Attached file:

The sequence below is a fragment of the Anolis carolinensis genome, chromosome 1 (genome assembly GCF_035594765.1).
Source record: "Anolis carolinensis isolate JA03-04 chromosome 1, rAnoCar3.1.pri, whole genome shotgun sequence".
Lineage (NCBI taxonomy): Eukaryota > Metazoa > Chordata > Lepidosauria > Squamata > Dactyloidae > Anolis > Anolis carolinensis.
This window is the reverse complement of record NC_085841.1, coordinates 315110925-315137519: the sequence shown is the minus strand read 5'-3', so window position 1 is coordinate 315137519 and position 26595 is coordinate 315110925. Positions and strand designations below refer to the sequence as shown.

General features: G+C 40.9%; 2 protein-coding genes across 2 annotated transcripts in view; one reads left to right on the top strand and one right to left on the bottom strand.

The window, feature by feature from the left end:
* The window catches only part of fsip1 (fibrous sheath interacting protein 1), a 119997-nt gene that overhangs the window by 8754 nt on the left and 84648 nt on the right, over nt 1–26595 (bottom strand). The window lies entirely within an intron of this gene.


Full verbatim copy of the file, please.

The sequence below is a fragment of the Anolis carolinensis genome, chromosome 1 (genome assembly GCF_035594765.1).
Source record: "Anolis carolinensis isolate JA03-04 chromosome 1, rAnoCar3.1.pri, whole genome shotgun sequence".
Lineage (NCBI taxonomy): Eukaryota > Metazoa > Chordata > Lepidosauria > Squamata > Dactyloidae > Anolis > Anolis carolinensis.
This window is the reverse complement of record NC_085841.1, coordinates 315110925-315137519: the sequence shown is the minus strand read 5'-3', so window position 1 is coordinate 315137519 and position 26595 is coordinate 315110925. Positions and strand designations below refer to the sequence as shown.

General features: G+C 40.9%; 2 protein-coding genes across 2 annotated transcripts in view; one reads left to right on the top strand and one right to left on the bottom strand.

The window, feature by feature from the left end:
* The window catches only part of fsip1 (fibrous sheath interacting protein 1), a 119997-nt gene that overhangs the window by 8754 nt on the left and 84648 nt on the right, over nt 1–26595 (bottom strand). The window lies entirely within an intron of this gene.